Co-parenting, whether living together or apart, loving or hating one another, is always a challenge. Different people have different experiences, opinions and values which inevitably leads to differences in parenting. It would sometimes be so much easier to parent if I could make all the decisions myself but alas, it doesn’t work that way when both parents are a part of your child’s life.
I am very fortunate that my ex and I are often able to co-parent effectively when we need to. We recently had our skills tested when our son faced a minor medical scare. We needed to coordinate logistics, agree on methods of treatment and course of action. I am proud to say that once again, we came together and worked effectively in the best interest of our son. I have been asked how I am able to do this and the truth is, it can be broken down very pragmatically. From my experiences, here’s what I’ve learned and would like to share with you:
1. Treat Co-Parenting As A Business Relationship
How you personally feel about your ex should never spill into how you manage relations with him or her. If you don’t respect or like your employer, would your actions reveal this or would you simply grin and bear it? If you’re still employed, I would imagine that you would choose the latter. Govern your discussions with your ex in the same manner in which you would deal with a customer or employer that you don’t care for. Present your opinions calmly and rationally, provide evidence to support your opinions and listen to their responses in a calm and respectful way. This is not a personal relationship any longer so don’t treat it as one.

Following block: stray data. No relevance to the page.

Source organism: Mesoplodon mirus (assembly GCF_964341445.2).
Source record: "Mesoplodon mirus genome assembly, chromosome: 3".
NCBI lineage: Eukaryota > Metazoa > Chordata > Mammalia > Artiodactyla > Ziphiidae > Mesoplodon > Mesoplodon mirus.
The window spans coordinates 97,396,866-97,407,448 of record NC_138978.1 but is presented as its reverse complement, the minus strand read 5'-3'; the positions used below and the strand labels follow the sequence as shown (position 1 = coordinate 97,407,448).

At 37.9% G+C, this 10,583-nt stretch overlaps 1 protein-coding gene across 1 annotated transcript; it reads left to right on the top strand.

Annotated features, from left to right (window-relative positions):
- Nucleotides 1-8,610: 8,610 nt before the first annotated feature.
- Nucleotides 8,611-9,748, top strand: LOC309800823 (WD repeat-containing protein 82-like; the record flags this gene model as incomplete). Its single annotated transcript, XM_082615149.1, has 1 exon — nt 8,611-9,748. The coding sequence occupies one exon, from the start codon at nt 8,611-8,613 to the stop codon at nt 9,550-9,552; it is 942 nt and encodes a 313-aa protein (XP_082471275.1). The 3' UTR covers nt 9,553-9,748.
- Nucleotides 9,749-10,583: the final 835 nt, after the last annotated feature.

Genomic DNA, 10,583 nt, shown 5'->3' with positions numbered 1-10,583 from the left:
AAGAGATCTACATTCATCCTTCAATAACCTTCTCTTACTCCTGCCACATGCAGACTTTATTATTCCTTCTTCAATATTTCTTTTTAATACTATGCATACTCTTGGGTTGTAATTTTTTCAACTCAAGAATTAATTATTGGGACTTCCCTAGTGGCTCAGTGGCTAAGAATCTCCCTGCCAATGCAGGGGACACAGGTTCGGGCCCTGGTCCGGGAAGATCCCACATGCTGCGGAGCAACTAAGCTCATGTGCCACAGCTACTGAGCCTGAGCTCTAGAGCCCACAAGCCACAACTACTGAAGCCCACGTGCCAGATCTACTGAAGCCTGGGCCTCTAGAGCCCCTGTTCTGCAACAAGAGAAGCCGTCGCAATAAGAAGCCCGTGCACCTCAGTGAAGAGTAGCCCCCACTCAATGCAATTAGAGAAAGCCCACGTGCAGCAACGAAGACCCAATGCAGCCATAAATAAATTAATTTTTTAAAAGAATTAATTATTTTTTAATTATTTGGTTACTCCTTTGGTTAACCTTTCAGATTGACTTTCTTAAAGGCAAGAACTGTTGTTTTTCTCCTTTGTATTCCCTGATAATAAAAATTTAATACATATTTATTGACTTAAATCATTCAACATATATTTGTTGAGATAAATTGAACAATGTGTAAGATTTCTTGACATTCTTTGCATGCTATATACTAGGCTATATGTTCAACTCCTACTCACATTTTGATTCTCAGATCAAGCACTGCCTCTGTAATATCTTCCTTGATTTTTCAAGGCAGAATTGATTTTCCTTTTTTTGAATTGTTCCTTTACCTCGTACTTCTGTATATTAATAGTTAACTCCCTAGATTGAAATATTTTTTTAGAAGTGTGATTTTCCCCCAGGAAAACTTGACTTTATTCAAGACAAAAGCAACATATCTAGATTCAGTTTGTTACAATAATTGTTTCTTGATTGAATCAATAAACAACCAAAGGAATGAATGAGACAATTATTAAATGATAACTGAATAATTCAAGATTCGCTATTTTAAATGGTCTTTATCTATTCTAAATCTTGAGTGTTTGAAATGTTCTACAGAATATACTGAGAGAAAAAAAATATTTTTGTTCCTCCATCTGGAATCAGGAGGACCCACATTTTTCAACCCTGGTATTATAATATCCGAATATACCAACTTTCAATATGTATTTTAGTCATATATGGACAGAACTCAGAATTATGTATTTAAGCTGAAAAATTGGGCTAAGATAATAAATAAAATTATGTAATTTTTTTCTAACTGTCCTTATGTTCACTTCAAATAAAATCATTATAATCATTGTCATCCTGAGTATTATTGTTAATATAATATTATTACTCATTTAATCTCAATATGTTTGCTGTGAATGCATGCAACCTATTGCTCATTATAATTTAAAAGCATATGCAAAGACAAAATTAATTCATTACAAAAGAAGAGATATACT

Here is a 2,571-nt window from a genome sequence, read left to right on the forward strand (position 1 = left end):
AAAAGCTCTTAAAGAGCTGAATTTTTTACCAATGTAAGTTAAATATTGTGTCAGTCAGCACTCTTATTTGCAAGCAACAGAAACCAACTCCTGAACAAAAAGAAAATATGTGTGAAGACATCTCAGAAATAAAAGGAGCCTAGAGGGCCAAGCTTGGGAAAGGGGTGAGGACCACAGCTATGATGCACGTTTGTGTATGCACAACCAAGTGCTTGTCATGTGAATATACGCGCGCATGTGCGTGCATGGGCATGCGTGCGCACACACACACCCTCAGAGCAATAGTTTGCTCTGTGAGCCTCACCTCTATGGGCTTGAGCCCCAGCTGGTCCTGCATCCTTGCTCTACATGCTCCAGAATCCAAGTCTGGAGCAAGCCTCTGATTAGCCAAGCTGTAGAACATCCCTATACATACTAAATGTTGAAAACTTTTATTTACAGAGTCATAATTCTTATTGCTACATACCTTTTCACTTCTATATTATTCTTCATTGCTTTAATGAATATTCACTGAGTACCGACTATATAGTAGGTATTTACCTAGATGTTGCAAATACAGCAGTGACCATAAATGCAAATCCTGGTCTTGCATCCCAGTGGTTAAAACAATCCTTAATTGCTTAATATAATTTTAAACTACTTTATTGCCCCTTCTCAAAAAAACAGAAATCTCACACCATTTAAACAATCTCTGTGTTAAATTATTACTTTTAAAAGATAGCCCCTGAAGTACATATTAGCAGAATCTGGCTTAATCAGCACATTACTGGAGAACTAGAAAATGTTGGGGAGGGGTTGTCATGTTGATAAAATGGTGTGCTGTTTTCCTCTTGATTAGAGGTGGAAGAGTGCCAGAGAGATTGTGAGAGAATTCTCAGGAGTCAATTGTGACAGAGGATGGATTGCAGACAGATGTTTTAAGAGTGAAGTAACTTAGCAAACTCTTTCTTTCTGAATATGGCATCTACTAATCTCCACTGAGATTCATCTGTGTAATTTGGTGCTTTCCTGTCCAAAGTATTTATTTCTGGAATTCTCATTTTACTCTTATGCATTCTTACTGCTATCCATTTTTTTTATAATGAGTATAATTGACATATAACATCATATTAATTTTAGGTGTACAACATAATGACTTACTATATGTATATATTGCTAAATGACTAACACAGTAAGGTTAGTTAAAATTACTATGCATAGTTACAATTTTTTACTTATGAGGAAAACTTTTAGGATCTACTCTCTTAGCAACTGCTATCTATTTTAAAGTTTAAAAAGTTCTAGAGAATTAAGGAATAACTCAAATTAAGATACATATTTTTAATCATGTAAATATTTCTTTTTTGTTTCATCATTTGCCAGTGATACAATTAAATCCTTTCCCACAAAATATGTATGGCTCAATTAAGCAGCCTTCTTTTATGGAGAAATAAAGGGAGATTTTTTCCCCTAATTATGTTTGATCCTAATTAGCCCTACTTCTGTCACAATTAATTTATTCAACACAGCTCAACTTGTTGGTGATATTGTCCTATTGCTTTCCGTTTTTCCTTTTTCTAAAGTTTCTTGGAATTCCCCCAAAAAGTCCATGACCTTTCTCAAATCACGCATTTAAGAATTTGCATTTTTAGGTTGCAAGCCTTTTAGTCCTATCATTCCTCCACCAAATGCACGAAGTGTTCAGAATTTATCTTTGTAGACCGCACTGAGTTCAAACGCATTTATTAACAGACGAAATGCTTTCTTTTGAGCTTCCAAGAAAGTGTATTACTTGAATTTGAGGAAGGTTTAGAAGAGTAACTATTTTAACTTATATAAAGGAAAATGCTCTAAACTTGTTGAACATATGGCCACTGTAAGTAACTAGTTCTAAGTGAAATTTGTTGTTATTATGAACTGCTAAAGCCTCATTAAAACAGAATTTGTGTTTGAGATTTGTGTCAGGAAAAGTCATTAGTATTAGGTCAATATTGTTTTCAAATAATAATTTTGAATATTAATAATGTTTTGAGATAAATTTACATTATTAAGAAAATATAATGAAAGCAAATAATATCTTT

2. Stay Focused On Your Child
Keep your eye on the prize, which in this case is your child. Understand that while you may feel that your opinion is the only one that should matter, it simply isn’t. You need to see past your past with your ex and focus on what’s important; the here and now and your child. You need to strip away any feelings for your ex and hear what they’re saying. They want what’s best for your child too, and you need to understand that their methods may be different, but their objectives are likely the same. Focus on what’s best for your child by drowning out all the other “noise”.
3. Be Thankful
Be grateful that someone else loves your child as much as you do. There may be a lot of people who love your child deeply but nobody will share your feelings for your child as much as their other parent. I may not always agree with my ex’s methods and whether I like him or not is irrelevant. He and I were the only ones who were there to experience the miracle of our children’s birth. Over the years, we have been proud at the same moments, and we have been scared and worried at the same things. Regardless of where your journey has taken the two of you, be thankful that there’s someone else out there who loves your kid as much as you do.
Effective co-parenting is not always easy to achieve, but it’s always possible and very powerful. I hope that these tips can help you work towards the outcomes you wish to achieve.
The Divorce Angels